As a tour guide myself, I know that a campus tour can be the pre-college equivalent of an appearance on a stressful game show: you’re trying to listen to your host, take everything in, pray your parents don’t embarrass you, look cool, sound smart, and ultimately make a very important decision…all in an hour or so. There are (at least) three thousand questions running through your mind, half of which you’ll inevitably forget during the first thirty seconds of the information session, and you only have a small window of opportunity to pick the most important ones to ask the peppy tour guide. So here’s your cheat sheet—the best (and worst) questions to ask on your next college visit.
SKIP THEM—The worst questions to ask:
- When was the university founded? (And anything else you can easily Google or find in the college brochure.)
Your tour guide is many things—a cute older guy, a well-dressed art history major, the student body president, a stressed-out pre-med student on the verge of a nervous breakdown—but an encyclopedia is not one of them. Don’t ask basic questions about the school, like the size of the campus in square miles, that aren’t particularly relevant and take a two-minute Google search to answer. Chances are also good that your burning question about the number of students who live on campus or the middle 50% ACT range will be answered in the information session either directly before or after the campus tour. So not only will you bore your fellow prospective students by asking the name of the fifth University President, but you’ll also waste your big moment asking about a fact or figure you could have looked up on your own or waited 30 minutes to have answered by an admissions counselor.
- What were your SAT scores and high school GPA?
As tempting as it is to get the dirt on the student showing you around campus, asking personal information about his or her own college application is inappropriate, not to mention usually prohibited by the school (as in, tour guides are not allowed to answer these questions). Even assuming the person remembers how they did on critical reading (which, to be honest, is unlikely), measuring yourself against other people is dangerous. Because an application is about more than just scores and stats, two people with the same profile on paper might get different sized envelopes come acceptance day. Same goes for questions about financial aid: it’s done on a case-by-case basis and no one wants to divulge their annual family income. Save your tour guide the awkwardness (and yourself the false hope or unwarranted stress) and leave the SATs where they belong: in a classroom on a Saturday morning, and then in the distant past for the rest of your life.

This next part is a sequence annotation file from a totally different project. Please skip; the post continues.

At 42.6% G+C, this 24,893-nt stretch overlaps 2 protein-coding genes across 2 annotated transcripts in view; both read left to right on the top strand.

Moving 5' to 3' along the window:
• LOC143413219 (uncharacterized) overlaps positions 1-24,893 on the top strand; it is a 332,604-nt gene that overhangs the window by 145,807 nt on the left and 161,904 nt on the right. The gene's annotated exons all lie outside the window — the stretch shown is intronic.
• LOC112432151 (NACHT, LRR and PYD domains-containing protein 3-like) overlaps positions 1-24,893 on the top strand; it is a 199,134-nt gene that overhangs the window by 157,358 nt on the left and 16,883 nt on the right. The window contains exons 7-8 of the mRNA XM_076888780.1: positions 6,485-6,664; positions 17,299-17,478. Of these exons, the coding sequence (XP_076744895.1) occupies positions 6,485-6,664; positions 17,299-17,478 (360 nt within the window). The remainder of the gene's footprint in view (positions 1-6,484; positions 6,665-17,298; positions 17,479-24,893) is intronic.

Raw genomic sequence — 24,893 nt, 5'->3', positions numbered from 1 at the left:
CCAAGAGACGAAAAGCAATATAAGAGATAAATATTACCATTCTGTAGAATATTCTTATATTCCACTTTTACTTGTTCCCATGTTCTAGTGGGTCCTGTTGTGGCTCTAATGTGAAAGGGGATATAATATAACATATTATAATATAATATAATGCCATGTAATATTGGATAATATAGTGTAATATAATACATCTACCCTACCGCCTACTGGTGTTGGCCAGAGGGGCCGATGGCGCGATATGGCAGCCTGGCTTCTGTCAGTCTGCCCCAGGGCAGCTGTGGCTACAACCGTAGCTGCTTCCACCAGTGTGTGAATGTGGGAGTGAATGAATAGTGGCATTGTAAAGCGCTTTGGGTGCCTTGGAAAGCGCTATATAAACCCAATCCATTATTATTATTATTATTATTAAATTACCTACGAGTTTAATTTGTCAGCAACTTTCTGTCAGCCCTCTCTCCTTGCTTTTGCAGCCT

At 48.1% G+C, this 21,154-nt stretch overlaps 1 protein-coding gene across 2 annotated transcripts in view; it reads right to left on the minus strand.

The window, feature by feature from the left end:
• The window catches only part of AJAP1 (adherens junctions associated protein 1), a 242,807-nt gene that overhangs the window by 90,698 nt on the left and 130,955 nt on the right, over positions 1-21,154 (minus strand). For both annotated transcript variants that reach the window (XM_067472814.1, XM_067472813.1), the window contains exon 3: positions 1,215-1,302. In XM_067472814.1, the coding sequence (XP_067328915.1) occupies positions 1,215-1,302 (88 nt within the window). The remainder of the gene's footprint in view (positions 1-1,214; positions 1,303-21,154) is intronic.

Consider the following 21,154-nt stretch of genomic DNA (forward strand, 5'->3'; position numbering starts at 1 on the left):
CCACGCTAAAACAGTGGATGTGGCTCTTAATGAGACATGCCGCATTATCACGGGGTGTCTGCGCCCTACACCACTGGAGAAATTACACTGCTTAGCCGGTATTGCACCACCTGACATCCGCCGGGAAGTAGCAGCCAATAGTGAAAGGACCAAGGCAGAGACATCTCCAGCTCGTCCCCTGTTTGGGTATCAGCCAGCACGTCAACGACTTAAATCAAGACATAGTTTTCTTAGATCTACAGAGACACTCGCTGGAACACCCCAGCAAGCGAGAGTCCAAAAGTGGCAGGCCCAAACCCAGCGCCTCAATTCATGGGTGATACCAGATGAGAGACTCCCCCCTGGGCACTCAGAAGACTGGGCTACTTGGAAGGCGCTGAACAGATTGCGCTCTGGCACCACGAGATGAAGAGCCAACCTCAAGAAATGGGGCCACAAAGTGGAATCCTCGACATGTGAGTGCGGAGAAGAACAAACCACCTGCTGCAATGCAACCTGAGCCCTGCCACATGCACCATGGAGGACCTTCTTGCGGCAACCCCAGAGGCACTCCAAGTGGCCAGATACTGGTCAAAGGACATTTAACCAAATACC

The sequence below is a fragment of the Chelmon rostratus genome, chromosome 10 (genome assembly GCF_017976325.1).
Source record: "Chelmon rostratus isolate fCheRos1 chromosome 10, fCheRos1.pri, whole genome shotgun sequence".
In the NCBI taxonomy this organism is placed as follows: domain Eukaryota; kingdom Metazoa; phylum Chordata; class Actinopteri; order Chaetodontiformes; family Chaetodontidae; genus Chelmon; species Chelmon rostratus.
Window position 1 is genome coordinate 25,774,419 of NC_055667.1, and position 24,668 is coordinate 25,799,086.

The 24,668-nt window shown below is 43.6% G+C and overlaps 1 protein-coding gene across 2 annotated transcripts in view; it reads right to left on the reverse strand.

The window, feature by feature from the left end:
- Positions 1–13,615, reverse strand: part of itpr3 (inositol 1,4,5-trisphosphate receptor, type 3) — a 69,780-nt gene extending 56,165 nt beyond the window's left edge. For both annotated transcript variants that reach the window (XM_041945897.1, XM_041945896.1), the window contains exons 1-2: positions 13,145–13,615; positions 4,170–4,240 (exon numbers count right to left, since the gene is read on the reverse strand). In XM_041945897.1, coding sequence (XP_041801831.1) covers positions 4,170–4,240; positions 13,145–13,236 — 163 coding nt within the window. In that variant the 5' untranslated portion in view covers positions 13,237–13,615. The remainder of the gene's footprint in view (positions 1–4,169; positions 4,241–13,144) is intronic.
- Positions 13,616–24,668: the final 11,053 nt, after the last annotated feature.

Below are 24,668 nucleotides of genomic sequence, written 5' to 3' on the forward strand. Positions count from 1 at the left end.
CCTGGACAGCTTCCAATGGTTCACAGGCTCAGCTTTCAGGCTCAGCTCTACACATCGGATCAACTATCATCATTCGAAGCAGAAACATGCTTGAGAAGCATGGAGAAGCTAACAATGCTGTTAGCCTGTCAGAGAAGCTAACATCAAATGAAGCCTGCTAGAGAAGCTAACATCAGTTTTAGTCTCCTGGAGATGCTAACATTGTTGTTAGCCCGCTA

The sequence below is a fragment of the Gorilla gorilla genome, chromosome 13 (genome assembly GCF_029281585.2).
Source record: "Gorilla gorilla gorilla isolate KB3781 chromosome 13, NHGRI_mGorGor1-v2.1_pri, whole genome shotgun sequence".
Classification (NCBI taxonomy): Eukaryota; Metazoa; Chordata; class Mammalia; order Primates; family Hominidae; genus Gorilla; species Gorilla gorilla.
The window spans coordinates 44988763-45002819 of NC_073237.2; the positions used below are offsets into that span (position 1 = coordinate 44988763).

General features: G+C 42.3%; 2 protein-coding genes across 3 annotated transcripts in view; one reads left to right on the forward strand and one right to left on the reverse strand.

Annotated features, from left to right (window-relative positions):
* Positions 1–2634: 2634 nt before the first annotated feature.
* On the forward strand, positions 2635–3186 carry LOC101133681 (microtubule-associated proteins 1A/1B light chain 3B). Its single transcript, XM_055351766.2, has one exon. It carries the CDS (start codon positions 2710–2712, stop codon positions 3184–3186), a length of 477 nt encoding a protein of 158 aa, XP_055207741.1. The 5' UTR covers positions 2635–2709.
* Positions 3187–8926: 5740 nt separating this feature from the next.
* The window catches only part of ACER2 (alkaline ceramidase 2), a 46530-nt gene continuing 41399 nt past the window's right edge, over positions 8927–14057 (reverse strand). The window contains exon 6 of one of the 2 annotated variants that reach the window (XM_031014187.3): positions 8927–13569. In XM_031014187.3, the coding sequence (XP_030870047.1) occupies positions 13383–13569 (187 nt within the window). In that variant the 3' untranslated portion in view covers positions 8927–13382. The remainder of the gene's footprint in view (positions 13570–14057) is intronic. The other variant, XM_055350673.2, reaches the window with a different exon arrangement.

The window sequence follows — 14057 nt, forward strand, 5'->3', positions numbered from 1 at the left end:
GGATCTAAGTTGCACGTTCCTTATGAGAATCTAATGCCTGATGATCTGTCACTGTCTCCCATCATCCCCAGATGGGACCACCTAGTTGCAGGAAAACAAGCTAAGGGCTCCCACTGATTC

- Does your school have a javelin club? (And other super-specific, unnecessary questions.)
Okay, so if you’re an Olympic javelin thrower you MIGHT care if there’s a club for other like-minded stick hurlers, but be wary of asking ultra-specific, relatively unimportant questions about clubs, activities, and campus facilities. Does it really matter exactly how many a cappella groups the school boasts? Will the hours of the gym really make or break your college decision? Super-specific questions only waste time—if the tour guide even knows the answer—and distract you from the more important general impression of the school. If you’re really dying to know what’s on the dining hall’s gluten-free menu (or another equally specific random tidbit), check the school’s website or call the appropriate department.
- How would you describe the typical student here?
This is a common question with good intentions, but one that is essentially impossible to answer. College campuses house thousands of students with millions of different interests, goals, and personalities. The tour guide is sure to answer with something generic and impressive-sounding like, “I’d say the average student is ambitious and intellectually curious” or “socially conscious and politically aware.” Instead of asking the question, look around, try to talk to current students, and get a sense of the student body in a way that’s more authentic than the inevitably minimalist (or plain BS) sound-bite on the tour.
The questions to skip are the ones that are either too general or too specific. You don’t get a sense of a school if you’re thinking too broadly or too narrowly—who cares if the average student is “curious” or if there are four different all-female karate clubs.